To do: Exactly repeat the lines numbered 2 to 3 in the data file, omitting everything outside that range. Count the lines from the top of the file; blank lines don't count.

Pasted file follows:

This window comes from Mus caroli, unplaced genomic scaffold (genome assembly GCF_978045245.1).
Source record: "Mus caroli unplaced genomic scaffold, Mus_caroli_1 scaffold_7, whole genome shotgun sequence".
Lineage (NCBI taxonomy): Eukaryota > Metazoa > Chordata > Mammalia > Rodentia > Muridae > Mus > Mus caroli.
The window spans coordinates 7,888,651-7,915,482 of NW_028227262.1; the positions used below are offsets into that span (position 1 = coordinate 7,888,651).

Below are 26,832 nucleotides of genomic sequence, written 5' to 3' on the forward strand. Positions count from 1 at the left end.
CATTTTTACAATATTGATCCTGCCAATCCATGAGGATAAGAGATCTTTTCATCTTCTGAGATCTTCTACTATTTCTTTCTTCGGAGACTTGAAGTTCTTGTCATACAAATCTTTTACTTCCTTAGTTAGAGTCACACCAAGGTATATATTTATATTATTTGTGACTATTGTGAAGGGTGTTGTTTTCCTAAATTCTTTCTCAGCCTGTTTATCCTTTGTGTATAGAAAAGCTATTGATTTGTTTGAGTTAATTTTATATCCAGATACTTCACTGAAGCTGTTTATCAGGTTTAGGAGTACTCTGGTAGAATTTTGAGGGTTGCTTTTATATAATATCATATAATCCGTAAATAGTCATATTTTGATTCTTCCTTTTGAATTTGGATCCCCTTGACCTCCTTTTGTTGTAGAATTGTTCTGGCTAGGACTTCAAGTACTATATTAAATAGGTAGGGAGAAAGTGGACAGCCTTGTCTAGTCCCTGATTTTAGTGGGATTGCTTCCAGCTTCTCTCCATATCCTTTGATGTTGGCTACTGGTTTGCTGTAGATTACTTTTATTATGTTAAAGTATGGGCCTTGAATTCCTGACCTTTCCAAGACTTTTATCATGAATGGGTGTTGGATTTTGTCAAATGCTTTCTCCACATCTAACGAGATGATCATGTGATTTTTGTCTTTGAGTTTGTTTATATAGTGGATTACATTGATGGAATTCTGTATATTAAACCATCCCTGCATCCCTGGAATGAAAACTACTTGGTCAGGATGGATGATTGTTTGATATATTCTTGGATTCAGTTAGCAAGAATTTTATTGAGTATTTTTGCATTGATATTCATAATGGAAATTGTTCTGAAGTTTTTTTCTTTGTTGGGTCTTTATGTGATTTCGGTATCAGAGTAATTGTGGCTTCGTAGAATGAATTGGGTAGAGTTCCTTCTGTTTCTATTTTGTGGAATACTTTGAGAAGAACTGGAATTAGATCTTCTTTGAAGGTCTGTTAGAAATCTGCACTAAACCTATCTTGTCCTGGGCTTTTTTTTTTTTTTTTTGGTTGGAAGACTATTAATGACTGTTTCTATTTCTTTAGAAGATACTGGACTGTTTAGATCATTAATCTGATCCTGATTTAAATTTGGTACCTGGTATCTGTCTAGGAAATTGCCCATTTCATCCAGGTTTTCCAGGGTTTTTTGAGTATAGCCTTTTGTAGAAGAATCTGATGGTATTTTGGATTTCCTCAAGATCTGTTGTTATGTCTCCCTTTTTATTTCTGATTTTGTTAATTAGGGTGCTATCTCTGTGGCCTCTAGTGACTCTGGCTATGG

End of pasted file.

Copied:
Source record: "Mus caroli unplaced genomic scaffold, Mus_caroli_1 scaffold_7, whole genome shotgun sequence".
Lineage (NCBI taxonomy): Eukaryota > Metazoa > Chordata > Mammalia > Rodentia > Muridae > Mus > Mus caroli.